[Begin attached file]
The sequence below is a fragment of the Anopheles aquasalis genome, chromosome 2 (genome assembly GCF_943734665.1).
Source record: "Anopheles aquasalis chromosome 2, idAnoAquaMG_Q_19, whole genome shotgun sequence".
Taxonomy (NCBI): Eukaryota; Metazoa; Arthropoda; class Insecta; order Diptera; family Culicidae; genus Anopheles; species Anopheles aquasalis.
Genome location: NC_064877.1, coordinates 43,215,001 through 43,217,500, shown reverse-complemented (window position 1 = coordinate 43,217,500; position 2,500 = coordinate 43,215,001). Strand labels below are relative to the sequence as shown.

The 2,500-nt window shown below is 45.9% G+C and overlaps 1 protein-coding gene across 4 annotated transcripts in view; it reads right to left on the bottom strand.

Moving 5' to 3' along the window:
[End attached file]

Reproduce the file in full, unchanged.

The sequence below is a fragment of the Anopheles aquasalis genome, chromosome 2 (genome assembly GCF_943734665.1).
Source record: "Anopheles aquasalis chromosome 2, idAnoAquaMG_Q_19, whole genome shotgun sequence".
Taxonomy (NCBI): Eukaryota; Metazoa; Arthropoda; class Insecta; order Diptera; family Culicidae; genus Anopheles; species Anopheles aquasalis.
Genome location: NC_064877.1, coordinates 43,215,001 through 43,217,500, shown reverse-complemented (window position 1 = coordinate 43,217,500; position 2,500 = coordinate 43,215,001). Strand labels below are relative to the sequence as shown.

The 2,500-nt window shown below is 45.9% G+C and overlaps 1 protein-coding gene across 4 annotated transcripts in view; it reads right to left on the bottom strand.

Moving 5' to 3' along the window: